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Maco Genius Print Film

 
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primus96



Joined: 13 Nov 2003
Posts: 208
Location: Yorkshire, United Kingdom

PostPosted: Wed May 03, 2006 9:22 pm    Post subject: Reply with quote

Retro Photographic in the UK sell this.
I was wondering if anyone had tried it as a camera negative film?
I am presently using Kodak 4125 Professional Copy Film re-rated to 12 ASA for pictorial results. The Kodak stock is deleted and I am onto my last 100 sheets! So therefore I am looking for a ultra slow film of less than 25 ASA.
The Kodak stock is superb for landscapes.
The colour sensitivity isn't an issue and the necessary long exposures are actually an asset when photographing in a tourist hot-spot like The Shambles in York, like 2 mins @ f22 on a dull January day.
You can imagine the effect a typical exposure of 1 sec at f16 has on a waterfall or steam escaping from a railway locomotive.
Can you see why I want to find a successor to this fine film?
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Henry



Joined: 09 May 2001
Posts: 1442
Location: Allentown, Pennsylvania

PostPosted: Thu May 04, 2006 2:27 am    Post subject: Reply with quote

My very favorite b/w film for 35mm work was the old Kodak Panatomic-X, ASA/ISO 32. I grieved when this superb emulsion was discontinued some years ago. An 8x10 enlargement from 35 looked like medium format. Next best IMO is/was Plus-X but it's not nearly slow enough for your purpose; still, a mighty good film. If I were still shooting 35 b/w I'd stock a freezer full of it (should have done so with Pan-X), as there's no telling when Great Yellow Father will tank its entire photo-chemical operation---sooner rather than later is my bet.
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Dan Fromm



Joined: 14 May 2001
Posts: 1885
Location: New Jersey

PostPosted: Thu May 04, 2006 10:57 am    Post subject: Reply with quote

Quote:

On 2006-05-03 14:22, primus96 wrote:
Retro Photographic in the UK sell this.
I was wondering if anyone had tried it as a camera negative film?
I am presently using Kodak 4125 Professional Copy Film re-rated to 12 ASA for pictorial results. The Kodak stock is deleted and I am onto my last 100 sheets! So therefore I am looking for a ultra slow film of less than 25 ASA.
The Kodak stock is superb for landscapes.
The colour sensitivity isn't an issue and the necessary long exposures are actually an asset when photographing in a tourist hot-spot like The Shambles in York, like 2 mins @ f22 on a dull January day.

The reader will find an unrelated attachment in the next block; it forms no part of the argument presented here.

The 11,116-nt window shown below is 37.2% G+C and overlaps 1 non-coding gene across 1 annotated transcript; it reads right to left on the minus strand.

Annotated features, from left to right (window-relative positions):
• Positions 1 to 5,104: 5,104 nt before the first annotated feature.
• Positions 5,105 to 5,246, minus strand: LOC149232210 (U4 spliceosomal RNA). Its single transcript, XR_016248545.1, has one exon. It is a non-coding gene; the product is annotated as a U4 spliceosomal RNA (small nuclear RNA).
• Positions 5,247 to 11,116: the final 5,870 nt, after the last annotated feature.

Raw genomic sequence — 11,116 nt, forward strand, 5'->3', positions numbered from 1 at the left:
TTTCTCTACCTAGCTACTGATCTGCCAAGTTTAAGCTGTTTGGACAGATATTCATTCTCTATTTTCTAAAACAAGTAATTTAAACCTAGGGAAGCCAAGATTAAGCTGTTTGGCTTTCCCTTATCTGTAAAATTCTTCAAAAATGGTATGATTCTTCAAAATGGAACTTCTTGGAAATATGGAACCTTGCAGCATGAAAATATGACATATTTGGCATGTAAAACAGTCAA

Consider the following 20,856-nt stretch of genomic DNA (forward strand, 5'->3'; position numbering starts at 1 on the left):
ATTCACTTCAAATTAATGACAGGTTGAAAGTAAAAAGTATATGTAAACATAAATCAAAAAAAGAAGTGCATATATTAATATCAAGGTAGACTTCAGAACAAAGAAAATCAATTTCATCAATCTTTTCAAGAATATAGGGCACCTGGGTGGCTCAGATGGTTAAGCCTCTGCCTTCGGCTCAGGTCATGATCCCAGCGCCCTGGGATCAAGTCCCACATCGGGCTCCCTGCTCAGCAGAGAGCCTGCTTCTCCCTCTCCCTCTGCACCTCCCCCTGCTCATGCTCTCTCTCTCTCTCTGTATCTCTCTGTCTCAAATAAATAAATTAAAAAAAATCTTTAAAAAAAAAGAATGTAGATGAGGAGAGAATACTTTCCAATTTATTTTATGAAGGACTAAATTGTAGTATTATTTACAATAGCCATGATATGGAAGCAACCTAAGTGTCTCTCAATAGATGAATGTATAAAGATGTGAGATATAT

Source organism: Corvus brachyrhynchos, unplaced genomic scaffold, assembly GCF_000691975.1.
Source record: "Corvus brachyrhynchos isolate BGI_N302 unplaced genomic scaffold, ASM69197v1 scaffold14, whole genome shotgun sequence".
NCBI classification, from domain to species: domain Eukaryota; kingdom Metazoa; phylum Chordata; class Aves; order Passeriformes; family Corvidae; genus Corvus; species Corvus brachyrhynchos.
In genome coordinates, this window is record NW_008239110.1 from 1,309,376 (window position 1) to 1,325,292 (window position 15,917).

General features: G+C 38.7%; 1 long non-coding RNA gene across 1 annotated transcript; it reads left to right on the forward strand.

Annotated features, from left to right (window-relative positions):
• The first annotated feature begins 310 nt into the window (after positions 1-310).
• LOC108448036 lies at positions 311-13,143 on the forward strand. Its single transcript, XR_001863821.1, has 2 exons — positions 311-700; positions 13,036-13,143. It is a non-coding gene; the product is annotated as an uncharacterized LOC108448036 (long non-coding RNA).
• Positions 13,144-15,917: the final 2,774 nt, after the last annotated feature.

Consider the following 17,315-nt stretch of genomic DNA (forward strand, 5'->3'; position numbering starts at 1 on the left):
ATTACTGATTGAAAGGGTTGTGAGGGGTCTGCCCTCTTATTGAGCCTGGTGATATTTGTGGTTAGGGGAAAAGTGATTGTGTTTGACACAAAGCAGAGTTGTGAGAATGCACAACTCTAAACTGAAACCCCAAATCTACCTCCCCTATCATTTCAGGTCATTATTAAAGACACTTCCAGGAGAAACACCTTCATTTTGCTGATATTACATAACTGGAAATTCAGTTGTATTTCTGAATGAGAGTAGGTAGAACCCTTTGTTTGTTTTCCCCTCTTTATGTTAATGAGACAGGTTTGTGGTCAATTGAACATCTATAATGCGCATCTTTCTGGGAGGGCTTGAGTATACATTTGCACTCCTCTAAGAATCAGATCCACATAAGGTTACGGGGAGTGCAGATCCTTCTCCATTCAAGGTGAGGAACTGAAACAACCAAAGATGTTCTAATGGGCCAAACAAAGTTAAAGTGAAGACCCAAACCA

You can imagine the effect a typical exposure of 1 sec at f16 has on a waterfall or steam escaping from a railway locomotive.
Can you see why I want to find a successor to this fine film?
You can also use a faster film and an ND filter.
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troublemaker



Joined: 24 Nov 2003
Posts: 715
Location: So Cal

PostPosted: Fri May 05, 2006 12:59 am    Post subject: Reply with quote

I have read literature reviews of T-Max 100 claiming it had as fine a grain structure as Kodak's 25. Personally I prefer Fuji's Acros as it is nearly as fine but more forgiving in the development process andI find I have more control with it, but as mentioned above, I carry a 2 stop ND filter in my travel kit to slow things down should the mood require. Having used Graduated ND filters with many landscapes I have never had a problem with the extra stuff in front of the lens with color or B&W provided the front of the camera is well shaded.
As far as Maco, the only film of thiers I have used has been thier 820 infrared and found it to be a reasonably good product that behaved according to thier literature...
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primus96



Joined: 13 Nov 2003
Posts: 208
Location: Yorkshire, United Kingdom

PostPosted: Sat May 06, 2006 9:09 pm    Post subject: Reply with quote

This is all very well chaps,but I did ask for any opinions of Maco Genius Print film in 4x5.

I wanted some pointers on getting a image with normal pictorial contrast.
I don't mind experimenting a bit, but some advice from a actual user would help me.

Using a copying film for normal photography seems odd, but experiments were well worth it with the Kodak 4125.
I am down to my last box of the Kodak 4125
It has given me some wonderful shots. The necessary long exposure time can be used to advantage in scenes containing moving water or steam/smoke, to quote two recent examples.
Oh yeah the Maco works out around half the price of the Adox/EFKE 25ASA emulsion.
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troublemaker



Joined: 24 Nov 2003
Posts: 715
Location: So Cal

PostPosted: Sun May 07, 2006 3:13 pm    Post subject: Reply with quote

Sorry, looks like you will have to run some tests and report back, unless someone who has used the film runs accross the post before you can try it.
The way film comapanies are going, we may all be scrambling to get our own tests done on Eastern European films in a couple years...
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